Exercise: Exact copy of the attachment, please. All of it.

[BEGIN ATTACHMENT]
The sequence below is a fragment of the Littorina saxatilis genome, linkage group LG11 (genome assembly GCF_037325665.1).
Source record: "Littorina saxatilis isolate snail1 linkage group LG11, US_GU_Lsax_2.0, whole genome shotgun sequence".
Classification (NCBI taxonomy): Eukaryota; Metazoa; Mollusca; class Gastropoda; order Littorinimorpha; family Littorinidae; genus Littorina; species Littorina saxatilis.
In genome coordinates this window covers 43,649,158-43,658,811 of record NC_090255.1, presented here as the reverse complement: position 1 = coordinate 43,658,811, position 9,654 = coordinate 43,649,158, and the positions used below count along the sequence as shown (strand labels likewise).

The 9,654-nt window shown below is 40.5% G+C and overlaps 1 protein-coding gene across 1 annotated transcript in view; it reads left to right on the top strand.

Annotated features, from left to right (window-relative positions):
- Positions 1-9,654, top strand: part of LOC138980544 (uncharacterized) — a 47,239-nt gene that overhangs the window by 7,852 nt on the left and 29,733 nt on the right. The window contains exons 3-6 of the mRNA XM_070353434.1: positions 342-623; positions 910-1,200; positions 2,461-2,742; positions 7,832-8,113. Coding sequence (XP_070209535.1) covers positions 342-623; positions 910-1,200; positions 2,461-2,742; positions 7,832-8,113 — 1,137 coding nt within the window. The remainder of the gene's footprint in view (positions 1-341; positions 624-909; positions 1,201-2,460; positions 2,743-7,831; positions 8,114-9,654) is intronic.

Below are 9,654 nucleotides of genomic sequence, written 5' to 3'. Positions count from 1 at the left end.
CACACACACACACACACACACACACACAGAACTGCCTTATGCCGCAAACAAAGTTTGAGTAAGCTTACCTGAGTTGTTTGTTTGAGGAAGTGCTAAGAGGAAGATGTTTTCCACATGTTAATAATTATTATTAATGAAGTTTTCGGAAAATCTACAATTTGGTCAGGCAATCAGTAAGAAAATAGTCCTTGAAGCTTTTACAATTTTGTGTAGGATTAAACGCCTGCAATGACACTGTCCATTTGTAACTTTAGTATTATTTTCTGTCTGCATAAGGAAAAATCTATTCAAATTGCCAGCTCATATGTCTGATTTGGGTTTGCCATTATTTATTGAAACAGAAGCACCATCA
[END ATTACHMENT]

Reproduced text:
The sequence below is a fragment of the Littorina saxatilis genome, linkage group LG11 (genome assembly GCF_037325665.1).
Source record: "Littorina saxatilis isolate snail1 linkage group LG11, US_GU_Lsax_2.0, whole genome shotgun sequence".
Classification (NCBI taxonomy): Eukaryota; Metazoa; Mollusca; class Gastropoda; order Littorinimorpha; family Littorinidae; genus Littorina; species Littorina saxatilis.
In genome coordinates this window covers 43,649,158-43,658,811 of record NC_090255.1, presented here as the reverse complement: position 1 = coordinate 43,658,811, position 9,654 = coordinate 43,649,158, and the positions used below count along the sequence as shown (strand labels likewise).

The 9,654-nt window shown below is 40.5% G+C and overlaps 1 protein-coding gene across 1 annotated transcript in view; it reads left to right on the top strand.

Annotated features, from left to right (window-relative positions):
- Positions 1-9,654, top strand: part of LOC138980544 (uncharacterized) — a 47,239-nt gene that overhangs the window by 7,852 nt on the left and 29,733 nt on the right. The window contains exons 3-6 of the mRNA XM_070353434.1: positions 342-623; positions 910-1,200; positions 2,461-2,742; positions 7,832-8,113. Coding sequence (XP_070209535.1) covers positions 342-623; positions 910-1,200; positions 2,461-2,742; positions 7,832-8,113 — 1,137 coding nt within the window. The remainder of the gene's footprint in view (positions 1-341; positions 624-909; positions 1,201-2,460; positions 2,743-7,831; positions 8,114-9,654) is intronic.

Below are 9,654 nucleotides of genomic sequence, written 5' to 3'. Positions count from 1 at the left end.
CACACACACACACACACACACACACACAGAACTGCCTTATGCCGCAAACAAAGTTTGAGTAAGCTTACCTGAGTTGTTTGTTTGAGGAAGTGCTAAGAGGAAGATGTTTTCCACATGTTAATAATTATTATTAATGAAGTTTTCGGAAAATCTACAATTTGGTCAGGCAATCAGTAAGAAAATAGTCCTTGAAGCTTTTACAATTTTGTGTAGGATTAAACGCCTGCAATGACACTGTCCATTTGTAACTTTAGTATTATTTTCTGTCTGCATAAGGAAAAATCTATTCAAATTGCCAGCTCATATGTCTGATTTGGGTTTGCCATTATTTATTGAAACAGAAGCACCATCA